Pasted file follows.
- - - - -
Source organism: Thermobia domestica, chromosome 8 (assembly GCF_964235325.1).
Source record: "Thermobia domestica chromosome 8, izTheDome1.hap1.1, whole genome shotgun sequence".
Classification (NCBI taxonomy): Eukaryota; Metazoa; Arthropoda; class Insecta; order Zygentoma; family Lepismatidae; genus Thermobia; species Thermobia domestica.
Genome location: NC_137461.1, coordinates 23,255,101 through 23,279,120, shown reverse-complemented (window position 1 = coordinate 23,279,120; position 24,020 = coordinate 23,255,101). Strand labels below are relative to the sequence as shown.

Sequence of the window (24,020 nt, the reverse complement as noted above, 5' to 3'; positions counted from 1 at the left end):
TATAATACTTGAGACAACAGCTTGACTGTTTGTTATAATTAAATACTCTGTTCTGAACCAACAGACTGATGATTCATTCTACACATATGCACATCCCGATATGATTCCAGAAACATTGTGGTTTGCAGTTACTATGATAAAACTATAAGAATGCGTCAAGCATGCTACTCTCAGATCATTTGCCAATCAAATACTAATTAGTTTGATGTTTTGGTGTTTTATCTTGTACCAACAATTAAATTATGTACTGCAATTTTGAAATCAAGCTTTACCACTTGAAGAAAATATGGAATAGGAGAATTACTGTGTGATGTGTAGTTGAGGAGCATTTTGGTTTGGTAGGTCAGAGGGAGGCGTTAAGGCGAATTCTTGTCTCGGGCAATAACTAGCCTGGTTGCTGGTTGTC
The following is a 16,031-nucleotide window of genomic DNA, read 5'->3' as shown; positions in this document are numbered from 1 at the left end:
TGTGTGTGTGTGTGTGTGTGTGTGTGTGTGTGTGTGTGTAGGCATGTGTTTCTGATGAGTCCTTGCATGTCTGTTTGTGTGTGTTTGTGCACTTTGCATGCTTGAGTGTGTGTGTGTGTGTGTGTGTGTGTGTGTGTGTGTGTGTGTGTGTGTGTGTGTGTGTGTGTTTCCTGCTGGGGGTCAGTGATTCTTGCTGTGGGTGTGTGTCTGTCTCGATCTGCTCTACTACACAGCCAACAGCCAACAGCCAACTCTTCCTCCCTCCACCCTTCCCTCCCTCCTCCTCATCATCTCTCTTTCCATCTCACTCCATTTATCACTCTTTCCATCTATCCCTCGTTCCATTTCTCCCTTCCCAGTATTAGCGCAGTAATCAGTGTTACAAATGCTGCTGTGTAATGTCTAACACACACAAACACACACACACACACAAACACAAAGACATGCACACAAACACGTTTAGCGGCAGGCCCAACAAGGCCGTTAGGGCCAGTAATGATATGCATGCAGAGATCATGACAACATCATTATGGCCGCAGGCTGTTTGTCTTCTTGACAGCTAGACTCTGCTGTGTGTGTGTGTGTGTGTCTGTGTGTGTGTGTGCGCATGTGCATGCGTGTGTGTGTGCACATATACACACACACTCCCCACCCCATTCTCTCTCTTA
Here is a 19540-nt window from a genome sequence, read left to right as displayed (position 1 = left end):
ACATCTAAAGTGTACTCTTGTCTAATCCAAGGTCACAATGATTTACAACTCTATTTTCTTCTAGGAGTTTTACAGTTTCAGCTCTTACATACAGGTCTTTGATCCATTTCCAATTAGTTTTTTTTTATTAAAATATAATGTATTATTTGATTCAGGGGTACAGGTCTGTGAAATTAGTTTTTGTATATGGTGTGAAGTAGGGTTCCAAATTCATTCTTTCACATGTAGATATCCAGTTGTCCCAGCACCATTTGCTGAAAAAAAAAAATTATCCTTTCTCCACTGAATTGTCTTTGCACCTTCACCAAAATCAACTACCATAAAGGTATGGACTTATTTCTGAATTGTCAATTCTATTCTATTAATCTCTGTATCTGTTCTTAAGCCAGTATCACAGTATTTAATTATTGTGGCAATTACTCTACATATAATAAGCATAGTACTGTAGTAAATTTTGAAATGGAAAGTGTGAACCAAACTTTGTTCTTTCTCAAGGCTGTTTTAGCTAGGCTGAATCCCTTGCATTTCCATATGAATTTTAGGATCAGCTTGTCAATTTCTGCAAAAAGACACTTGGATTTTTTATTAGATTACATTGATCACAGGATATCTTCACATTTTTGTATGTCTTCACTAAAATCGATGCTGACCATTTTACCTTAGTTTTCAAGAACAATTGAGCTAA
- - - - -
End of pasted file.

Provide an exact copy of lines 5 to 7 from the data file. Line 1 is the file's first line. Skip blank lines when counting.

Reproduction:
Sequence of the window (24,020 nt, the reverse complement as noted above, 5' to 3'; positions counted from 1 at the left end):
TATAATACTTGAGACAACAGCTTGACTGTTTGTTATAATTAAATACTCTGTTCTGAACCAACAGACTGATGATTCATTCTACACATATGCACATCCCGATATGATTCCAGAAACATTGTGGTTTGCAGTTACTATGATAAAACTATAAGAATGCGTCAAGCATGCTACTCTCAGATCATTTGCCAATCAAATACTAATTAGTTTGATGTTTTGGTGTTTTATCTTGTACCAACAATTAAATTATGTACTGCAATTTTGAAATCAAGCTTTACCACTTGAAGAAAATATGGAATAGGAGAATTACTGTGTGATGTGTAGTTGAGGAGCATTTTGGTTTGGTAGGTCAGAGGGAGGCGTTAAGGCGAATTCTTGTCTCGGGCAATAACTAGCCTGGTTGCTGGTTGTC
The following is a 16,031-nucleotide window of genomic DNA, read 5'->3' as shown; positions in this document are numbered from 1 at the left end: